Hutton, J.R., Frost, J.D., and Foster, J. (1972): The influence of the cerebellum in cat penicillin epilepsy. Epilepsia, 13: 401–408.PubMedCrossRefGoogle Scholar
  33. 33.
    Jasper, H.H. (1969): Mechanisms of propagation: extracellular studies. In: Basic Mechanisms of the Epilepsies, edited by H.H. Jasper, A.A. Ward, Jr., and A. Pope, Little, Brown and Co., Boston, 421–438.Google Scholar
  34. 34.
    Jasper, H.H. (1972): Application of experimental models to human epilepsy. In: Experimental Models of Epilepsy, edited by D.P. Purpura, J.K. Penry, D.B. Tower, D.M. Woodbury, and R.D. Walter, 585–601. Raven Press, New YorkGoogle Scholar
  35. 35.
    Kemp, J.W., and Woodbury, D.M. (1975): The effect of Perchlorate and acetazolamide on brain excitability. Abstracts of Sixth International Congress of Pharmacology, Helsinki, Finland. 617.Google Scholar
  36. 36.
    Kimmeiberg, H.K., and Bourke, R.S. (1973): Properties and localization of bicarbonate-stimulated ATPase activity in rat brain. J. Neurochem. 20: 347–359.CrossRefGoogle Scholar
  37. 37.
    Kulenkampff, H. (1952): Das Verhalten der Neuroglia in den Vorderhörner des Rückenmarks der weissen Maus unter dem Reiz physiologischer Tätigkeit. Z. Anat. Entwicklungsgesch. 116: 304–312.CrossRefGoogle Scholar
  38. 38.
    Leao, A.A.P. (1944): Spreading depression of activity in the cerebral cortex. J. Neurophysiol. 7:359–390.Google Scholar
  39. 39.
    Lorenzo, A.V., Hedley-Whyte, E.T., Eisenberg, H.M. and Hsu, D.W. (1975): Increased penetration of horseradish peroxidase across the blood-brain barrier induced by Metrazol seizures. Brain Res. 88: 136–140.PubMedCrossRefGoogle Scholar
  40. 40.
    McQueen, J.K., and Woodbury, D.M.: Carbonic anhydrase activity and cyclic AMP levels during the development of cobalt-induced epilepsy in the rat. Submitted for publication.Google Scholar
  41. 41.
    Merlis, J. (1974): Neurophysiological aspects of epilepsy. In: Epilepsy. Proceedings of the Hans Berger Centenary Symposium, edited by P. Harris and C. Mawdsley, Churchill Livingstone, Edinburgh, 5–19.Google Scholar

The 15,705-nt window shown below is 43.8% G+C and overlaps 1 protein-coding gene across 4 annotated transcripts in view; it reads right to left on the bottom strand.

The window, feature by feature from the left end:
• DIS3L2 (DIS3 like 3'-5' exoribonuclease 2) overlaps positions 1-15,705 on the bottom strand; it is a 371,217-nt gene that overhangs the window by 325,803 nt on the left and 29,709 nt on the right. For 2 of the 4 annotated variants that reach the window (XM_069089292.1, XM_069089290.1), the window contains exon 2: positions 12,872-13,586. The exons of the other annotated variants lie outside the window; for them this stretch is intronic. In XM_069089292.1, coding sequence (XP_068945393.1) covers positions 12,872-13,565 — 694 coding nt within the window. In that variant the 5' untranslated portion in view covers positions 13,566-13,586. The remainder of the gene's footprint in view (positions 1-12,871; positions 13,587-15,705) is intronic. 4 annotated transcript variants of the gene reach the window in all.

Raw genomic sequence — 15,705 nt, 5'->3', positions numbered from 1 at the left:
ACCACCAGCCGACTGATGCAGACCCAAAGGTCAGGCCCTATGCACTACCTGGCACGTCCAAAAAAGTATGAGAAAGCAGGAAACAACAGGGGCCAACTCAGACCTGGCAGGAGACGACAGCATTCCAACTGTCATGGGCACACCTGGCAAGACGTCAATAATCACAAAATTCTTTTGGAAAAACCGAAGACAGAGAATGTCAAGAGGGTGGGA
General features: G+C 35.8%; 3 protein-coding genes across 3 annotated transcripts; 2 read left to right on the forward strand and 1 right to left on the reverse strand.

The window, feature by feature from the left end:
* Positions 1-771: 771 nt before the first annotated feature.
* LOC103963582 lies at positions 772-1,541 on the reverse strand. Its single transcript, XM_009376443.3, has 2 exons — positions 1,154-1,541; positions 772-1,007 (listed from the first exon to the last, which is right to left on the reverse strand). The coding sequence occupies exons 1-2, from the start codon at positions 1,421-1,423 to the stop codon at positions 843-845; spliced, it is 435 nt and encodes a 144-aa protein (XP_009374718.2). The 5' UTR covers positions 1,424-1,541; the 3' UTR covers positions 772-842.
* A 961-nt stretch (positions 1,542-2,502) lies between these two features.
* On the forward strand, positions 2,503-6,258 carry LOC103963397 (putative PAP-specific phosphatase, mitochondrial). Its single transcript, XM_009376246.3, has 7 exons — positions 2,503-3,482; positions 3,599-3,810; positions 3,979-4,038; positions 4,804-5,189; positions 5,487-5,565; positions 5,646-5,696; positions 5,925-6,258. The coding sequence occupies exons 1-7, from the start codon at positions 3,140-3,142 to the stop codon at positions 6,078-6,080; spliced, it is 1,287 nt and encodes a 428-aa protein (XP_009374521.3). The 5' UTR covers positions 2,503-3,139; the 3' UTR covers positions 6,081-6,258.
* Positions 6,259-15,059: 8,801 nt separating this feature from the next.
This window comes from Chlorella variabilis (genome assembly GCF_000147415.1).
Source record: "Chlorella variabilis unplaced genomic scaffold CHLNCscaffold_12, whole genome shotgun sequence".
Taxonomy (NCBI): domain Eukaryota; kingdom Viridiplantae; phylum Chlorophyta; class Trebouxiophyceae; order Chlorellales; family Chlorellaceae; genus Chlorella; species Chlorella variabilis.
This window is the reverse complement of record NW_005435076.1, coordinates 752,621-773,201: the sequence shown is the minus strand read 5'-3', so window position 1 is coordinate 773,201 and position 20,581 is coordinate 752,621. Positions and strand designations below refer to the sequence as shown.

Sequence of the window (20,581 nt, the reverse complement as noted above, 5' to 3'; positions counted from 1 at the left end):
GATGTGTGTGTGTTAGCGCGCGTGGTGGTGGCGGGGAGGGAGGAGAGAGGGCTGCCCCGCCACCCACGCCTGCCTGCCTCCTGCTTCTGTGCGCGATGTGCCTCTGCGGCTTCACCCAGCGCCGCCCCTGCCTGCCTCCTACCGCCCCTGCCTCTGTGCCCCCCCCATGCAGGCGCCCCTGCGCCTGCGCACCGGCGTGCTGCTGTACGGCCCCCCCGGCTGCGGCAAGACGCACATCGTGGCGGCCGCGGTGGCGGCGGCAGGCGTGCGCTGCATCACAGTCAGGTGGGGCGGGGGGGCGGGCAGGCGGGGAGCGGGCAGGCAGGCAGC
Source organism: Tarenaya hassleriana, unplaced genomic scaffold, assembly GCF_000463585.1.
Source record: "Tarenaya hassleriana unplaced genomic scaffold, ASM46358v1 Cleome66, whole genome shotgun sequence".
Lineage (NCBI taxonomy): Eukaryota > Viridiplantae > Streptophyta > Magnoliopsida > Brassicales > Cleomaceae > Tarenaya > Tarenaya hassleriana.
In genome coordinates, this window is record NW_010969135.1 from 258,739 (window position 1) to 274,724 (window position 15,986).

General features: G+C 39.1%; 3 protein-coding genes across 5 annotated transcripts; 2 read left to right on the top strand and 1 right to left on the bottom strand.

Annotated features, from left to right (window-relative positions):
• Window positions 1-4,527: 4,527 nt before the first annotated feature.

42. 42.
    Moody, W.J., Futamachi, K.J. and Prince, D.A. (1974): Extracellular potassium activity during epileptogenesis. Exp. Neurol. 42: 248–262.PubMedCrossRefGoogle Scholar
  43. 43.
    Murray, M. (1968): Effects of dehydration on the rate of proliferation of hypothalamic neuroglia cells. Exp. Neurol. 20: 460–468.PubMedCrossRefGoogle Scholar
  44. 44.
    Pope, A. (1969): Perspectives in neuropathology. In: Basic Mechanisms of the Epilepsies, edited by H.H. Jasper, A.A. Ward, Jr., and A. Pope, Little, Brown and Co., Boston, 773–781.Google Scholar
  45. 45.
    Prince, D.A., Lux, H.D., and Neher, E. (1973): Measurement of extracellular potassium activity in cat cortex. Brain Res. 50: 489–495.PubMedCrossRefGoogle Scholar
  46. 46.
    Ransom, B. (1974): The behavior of presumed glial cells during seizure discharge in cat cerebral cortex. Brain Res. 69: 83–99.PubMedCrossRefGoogle Scholar
  47. 47.
    Scheibel, M.E., and Scheibel, A.B. (1968): On the nature of dendritic spines-report of a workshop. Commun. Behav. Biol. 1: 231–265.Google Scholar
  48. 48.
    Schrier, B.K., and Thomson, E.J. (1974): On the role of glial cells in the mammalian nervous system. Uptake, excretion and metabolism of putative neurotransmitters by cultured glial tumor cells, J. Biol.Chem. 249:1769.PubMedGoogle Scholar
  49. 49.
    Somjen, G.G. (1975): Electrophysiology of neuroglia. Annu. Rev. Physiol. 37: 163–190.PubMedCrossRefGoogle Scholar
  50. 50.
    Spencer, W.A., and Kandel, E.R. (1969): Synaptic inhibition in seizures. In: Basic Mechanisms of the Epilepsies, edited by H.H. Jasper, A.A. Ward, Jr., and A. Pope, Little, Brown and Co., Boston, 575–603.Google Scholar
  51. 51.